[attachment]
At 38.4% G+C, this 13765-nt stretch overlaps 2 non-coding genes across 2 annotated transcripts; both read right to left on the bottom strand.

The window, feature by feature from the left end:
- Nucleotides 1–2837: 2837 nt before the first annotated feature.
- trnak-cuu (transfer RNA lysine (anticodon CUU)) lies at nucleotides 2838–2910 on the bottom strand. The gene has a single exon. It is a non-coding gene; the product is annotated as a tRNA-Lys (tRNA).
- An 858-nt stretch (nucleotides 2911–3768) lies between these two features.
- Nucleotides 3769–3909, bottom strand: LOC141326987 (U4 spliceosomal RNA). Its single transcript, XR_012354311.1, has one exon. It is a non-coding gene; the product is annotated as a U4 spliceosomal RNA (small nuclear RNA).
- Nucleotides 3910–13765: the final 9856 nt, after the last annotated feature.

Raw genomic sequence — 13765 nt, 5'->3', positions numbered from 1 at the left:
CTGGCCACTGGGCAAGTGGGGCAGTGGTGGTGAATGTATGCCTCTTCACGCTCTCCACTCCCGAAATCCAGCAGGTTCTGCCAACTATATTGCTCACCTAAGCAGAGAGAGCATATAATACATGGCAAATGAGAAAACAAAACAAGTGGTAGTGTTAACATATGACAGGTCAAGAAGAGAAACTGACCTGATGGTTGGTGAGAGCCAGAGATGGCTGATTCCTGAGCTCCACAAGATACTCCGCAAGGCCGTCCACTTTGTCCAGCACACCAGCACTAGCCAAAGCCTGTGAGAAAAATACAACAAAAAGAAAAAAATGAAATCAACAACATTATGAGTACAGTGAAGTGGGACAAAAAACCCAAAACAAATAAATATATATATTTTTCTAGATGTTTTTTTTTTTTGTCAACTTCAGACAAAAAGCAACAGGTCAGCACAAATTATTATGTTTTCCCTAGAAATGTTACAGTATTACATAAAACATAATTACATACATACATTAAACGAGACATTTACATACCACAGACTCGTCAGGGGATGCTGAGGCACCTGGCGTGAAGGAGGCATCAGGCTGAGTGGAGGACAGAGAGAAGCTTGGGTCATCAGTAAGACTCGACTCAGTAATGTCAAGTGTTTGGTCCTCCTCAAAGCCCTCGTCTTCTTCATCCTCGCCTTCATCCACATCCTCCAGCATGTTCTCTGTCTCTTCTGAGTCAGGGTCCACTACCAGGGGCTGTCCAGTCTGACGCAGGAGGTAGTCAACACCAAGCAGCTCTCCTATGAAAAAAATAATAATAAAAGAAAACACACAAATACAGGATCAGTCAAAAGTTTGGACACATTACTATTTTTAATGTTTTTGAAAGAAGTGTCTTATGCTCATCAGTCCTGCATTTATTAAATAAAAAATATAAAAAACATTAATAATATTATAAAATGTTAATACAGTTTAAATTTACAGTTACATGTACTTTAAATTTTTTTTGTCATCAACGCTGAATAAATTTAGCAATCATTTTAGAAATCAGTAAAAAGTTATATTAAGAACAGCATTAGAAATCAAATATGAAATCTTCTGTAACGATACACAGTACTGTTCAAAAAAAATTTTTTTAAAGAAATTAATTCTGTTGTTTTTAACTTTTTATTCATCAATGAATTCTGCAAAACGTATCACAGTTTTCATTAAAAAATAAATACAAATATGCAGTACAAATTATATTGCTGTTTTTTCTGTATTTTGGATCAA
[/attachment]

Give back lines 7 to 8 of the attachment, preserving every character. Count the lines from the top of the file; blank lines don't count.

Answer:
- Nucleotides 3910–13765: the final 9856 nt, after the last annotated feature.

Raw genomic sequence — 13765 nt, 5'->3', positions numbered from 1 at the left: